People’s participation in health, enshrined in the 1978 Alma Ata declaration, seeks to tap into community capability for better health and empowerment. One mechanism to promote participation in health is through participatory action research (PAR) methods.
Beginning in 1994, the Bangladeshi research organization ICDDR,B implemented a project “self-help for health,” to work with existing rural self-help organizations (SHOs). SHOs are organizations formed by villagers for their well-being through their own initiatives without external material help. This paper describes the project’s implementation, impact, and reflective learnings.
Methods: Following a self-help conceptual framework and PAR, the project focused on building the capacity of SHOs and their members through training on organizational issues, imparting health literacy, and supporting participatory planning and monitoring. Quarterly activity reports and process documentation were the main sources of qualitative data used for this paper, enabling documentation of changes in organizational issues, as well as the number and nature of initiatives taken by the SHOs in the intervention area. Health and demographic surveillance system (HDSS) data from intervention and comparison areas since 1999 allowed assessment of changes in health indicators over time.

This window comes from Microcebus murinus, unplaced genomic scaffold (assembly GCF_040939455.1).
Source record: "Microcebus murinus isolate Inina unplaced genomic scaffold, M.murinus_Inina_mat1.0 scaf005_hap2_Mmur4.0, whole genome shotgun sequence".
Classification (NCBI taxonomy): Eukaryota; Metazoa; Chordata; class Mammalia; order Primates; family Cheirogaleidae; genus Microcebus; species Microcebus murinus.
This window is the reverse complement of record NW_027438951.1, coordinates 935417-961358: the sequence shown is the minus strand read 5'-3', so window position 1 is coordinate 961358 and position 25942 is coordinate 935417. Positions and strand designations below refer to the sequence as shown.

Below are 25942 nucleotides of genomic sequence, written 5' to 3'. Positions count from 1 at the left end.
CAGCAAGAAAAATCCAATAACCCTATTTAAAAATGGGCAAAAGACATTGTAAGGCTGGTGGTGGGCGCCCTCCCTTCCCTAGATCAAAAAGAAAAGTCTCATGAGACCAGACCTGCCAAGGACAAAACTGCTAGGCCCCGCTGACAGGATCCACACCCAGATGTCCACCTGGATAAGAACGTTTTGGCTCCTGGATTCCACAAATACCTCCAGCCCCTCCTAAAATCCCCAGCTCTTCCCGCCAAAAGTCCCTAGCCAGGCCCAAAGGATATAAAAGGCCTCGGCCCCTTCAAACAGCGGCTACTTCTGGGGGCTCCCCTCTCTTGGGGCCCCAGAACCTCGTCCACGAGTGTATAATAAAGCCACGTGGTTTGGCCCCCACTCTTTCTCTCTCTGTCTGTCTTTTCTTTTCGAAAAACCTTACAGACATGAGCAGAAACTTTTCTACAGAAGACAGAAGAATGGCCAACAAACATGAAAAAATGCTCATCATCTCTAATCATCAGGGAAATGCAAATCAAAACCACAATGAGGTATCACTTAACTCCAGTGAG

Results: Villagers and members of the SHOs actively participated in the self-help activities. SHO functionality increased in the intervention area, in terms of improved organizational processes and planned health activities. These included most notably in convening more regular meetings, identifying community needs, developing and implementing action plans, and monitoring progress and impact. Between 1999 and 2015, while decreases in infant mortality and increases in utilization of at least one antenatal care visit occurred similarly in intervention and comparison areas, increases in immunization, skilled birth attendance, facility deliveries and sanitary latrines were substantially more in intervention than comparison areas.
Conclusion: Building community capability by working with pre-existing SHOs, encouraging them to place health on their agendas, strengthening their functioning and implementation of health activities led to sustained improvements in utilization of services for over 20 years. Key elements underpinning success include efforts to build and maintain trust, ensuring social inclusion in project activities, and balancing demands for material resources with flexibility to be responsive to community needs.